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10 ways to reduce security headaches in a BYOD world

Security is a huge concern when it comes to BYOD. Here are several steps you can take to protect your network and keep your organization's data safe.

You're about to officially allow Bring Your Own Device (BYOD) in your organization. Understandably, you're concerned with the security of your network and data. With all those unknown variables entering the mix, how will you safeguard your company and keep sensitive data from falling into the wrong hands?

To put your mind at ease, you need to tackle BYOD with an eye toward security. This means policies and plans must be put into place. With BYOD, you can't always think in the same way you do with standard networking. But fear not, I have 10 ideas that might help you get through this transition.

1: Secure your data

Before you allow any non-company devices onto your network, you need to make sure your data is secure. This should go without saying, but if you have sensitive data on open shares, you're asking for trouble. Every network administrator must know the company's data is secure. But if you are about to open the floodgates to BYOD, this must be a priority.

2: Tighten your network security

Just as you've secured your data, you must make sure your network security is rock solid. Do not rely on Windows Firewall to secure your data -- you need to deploy an actual, dedicated device (such as SonicWALL, Cisco, or Fortinet) to handle network security. Pay close attention to making sure the outside world is carefully locked out of your network. With all of those new devices coming in -- and the possible security holes they can create --you must make sure you have a solid network security plan in place.

3: Implement a BYOD antivirus/anti-malware policy

Any device running an operating system that is susceptible to viruses must be running a company-approved antivirus solution. For devices that do not run a vulnerable platform (Android, IOS, Linux), make sure those users are not passing along suspect files to fellow workers (or customers). To that end, you can still require these users to install and use an antivirus solution to check all outgoing files for signs of infection.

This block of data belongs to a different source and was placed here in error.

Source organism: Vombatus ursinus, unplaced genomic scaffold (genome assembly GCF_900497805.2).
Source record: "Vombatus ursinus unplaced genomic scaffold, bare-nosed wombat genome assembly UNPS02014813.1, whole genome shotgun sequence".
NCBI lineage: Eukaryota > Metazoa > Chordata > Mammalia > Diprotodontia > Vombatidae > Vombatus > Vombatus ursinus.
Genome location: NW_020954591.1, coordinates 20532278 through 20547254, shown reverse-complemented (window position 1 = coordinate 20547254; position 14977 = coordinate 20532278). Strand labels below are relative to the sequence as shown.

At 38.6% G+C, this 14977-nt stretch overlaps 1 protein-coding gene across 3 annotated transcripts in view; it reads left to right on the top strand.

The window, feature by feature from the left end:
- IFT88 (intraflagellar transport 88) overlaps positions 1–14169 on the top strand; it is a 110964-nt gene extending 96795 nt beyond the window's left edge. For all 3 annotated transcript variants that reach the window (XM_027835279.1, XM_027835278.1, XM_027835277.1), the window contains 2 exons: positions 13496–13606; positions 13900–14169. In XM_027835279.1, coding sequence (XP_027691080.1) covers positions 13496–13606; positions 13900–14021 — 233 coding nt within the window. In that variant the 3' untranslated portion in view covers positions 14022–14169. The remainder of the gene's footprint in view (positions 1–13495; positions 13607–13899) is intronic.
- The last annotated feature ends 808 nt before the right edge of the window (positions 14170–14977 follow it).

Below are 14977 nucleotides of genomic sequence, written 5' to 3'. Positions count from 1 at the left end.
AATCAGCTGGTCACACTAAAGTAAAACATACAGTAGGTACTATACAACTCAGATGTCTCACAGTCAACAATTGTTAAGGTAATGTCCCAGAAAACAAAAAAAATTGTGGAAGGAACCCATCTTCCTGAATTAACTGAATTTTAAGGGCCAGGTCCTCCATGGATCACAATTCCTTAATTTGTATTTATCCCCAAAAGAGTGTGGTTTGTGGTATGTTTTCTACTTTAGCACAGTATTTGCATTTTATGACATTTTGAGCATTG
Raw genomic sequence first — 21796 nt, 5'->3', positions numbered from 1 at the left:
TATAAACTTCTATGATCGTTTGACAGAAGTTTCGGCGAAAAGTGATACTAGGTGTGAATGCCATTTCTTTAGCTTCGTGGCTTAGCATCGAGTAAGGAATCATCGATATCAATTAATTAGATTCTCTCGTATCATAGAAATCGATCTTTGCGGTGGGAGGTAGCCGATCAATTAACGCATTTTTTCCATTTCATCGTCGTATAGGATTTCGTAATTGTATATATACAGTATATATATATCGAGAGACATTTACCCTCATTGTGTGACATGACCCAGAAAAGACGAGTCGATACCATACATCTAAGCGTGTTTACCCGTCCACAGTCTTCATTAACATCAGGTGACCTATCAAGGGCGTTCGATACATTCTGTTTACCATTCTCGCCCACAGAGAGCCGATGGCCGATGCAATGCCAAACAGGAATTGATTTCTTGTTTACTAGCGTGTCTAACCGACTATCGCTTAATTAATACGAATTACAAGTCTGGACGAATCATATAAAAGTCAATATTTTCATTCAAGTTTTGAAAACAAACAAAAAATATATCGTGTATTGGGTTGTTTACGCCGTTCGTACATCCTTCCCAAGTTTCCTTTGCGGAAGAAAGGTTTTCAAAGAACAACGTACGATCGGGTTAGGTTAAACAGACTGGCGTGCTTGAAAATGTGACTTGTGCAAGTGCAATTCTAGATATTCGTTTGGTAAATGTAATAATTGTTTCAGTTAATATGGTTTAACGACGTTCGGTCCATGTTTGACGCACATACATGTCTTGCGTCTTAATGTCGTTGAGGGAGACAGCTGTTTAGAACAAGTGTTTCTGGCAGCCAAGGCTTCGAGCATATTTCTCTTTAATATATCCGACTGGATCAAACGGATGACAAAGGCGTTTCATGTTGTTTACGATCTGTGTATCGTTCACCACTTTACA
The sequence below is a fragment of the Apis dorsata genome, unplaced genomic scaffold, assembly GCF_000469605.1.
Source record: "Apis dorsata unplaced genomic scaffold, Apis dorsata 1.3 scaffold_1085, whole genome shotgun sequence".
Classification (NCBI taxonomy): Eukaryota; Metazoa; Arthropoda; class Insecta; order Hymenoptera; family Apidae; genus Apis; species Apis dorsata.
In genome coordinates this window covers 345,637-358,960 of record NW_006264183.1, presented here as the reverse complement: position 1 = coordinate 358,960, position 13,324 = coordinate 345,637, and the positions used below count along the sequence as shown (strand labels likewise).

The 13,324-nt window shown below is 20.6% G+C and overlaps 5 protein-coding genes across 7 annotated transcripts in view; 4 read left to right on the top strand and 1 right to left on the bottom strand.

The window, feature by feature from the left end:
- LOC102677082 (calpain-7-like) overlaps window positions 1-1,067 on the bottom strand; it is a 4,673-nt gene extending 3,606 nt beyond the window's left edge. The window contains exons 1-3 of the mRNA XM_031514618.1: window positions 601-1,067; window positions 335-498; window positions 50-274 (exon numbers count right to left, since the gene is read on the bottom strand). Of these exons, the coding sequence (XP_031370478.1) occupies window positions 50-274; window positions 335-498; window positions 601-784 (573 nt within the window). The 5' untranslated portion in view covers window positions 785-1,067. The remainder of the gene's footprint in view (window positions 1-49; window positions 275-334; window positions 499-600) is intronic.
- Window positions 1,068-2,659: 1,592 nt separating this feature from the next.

4: Mandate encryption

If your BYOD users will be sharing data from outside your secured LAN, you should require them to use some form of encryption. This might mean any application that stores data on the device will require its own password to gain access to that data (this is on top of the device password). Also, if users are storing company passwords on the device, those passwords must be protected under a layer of encryption.

Save valuable time and effort. Download TechRepublic's ready-made BYOD (Bring Your Own Device) Policy and customize it to fit your organization's needs.

5: Take advantage of mobile application management (MAM)

You have to know what applications are being used on your network. This doesn't mean you have to prevent users from accessing Facebook or playing games (that's your call, of course). But you must make sure any application being used isn't a threat to the security of your company data. Some devices, like Android, allow you to side-load applications, so any application not on the Google Play Store can be installed. You want to make sure one of your employees isn't inadvertently letting a sniffer or port scanner loose on your network.

6: Require apps like Divide

There are apps out there, like Divide, that do a great job of placing a barrier between your personal and work data. In fact, Divide provides completely separate desktops, so the user can make no mistake. Gaining access to the business side of Divide requires a password -- as well as simply knowing how to gain access to that (mostly) obfuscated desktop.

7: Require multi-layered password protection

You must require all devices to be password protected. But just having a single password to gain access to the device isn't enough. Any application, folder, or file that houses company data must also be password protected. Though it might be an inconvenience, the more password protection those mobile devices have, the safer your data will be. At the same time, you should make sure that users do NOT have passwords (such as those for company VPNs) stored on the machine, unless they are stored in an application that requires encrypted password to open.

8: Implement company-wide phone wipe

If your users want BYOD, they have to be willing to sign on to a plan that gives you the power to wipe their phone if it's lost or stolen. Though this should be the case with every user (not just those using their devices for work), many don't see the value in making sure their sensitive data can be easily deleted if the phone winds up in the wrong hands.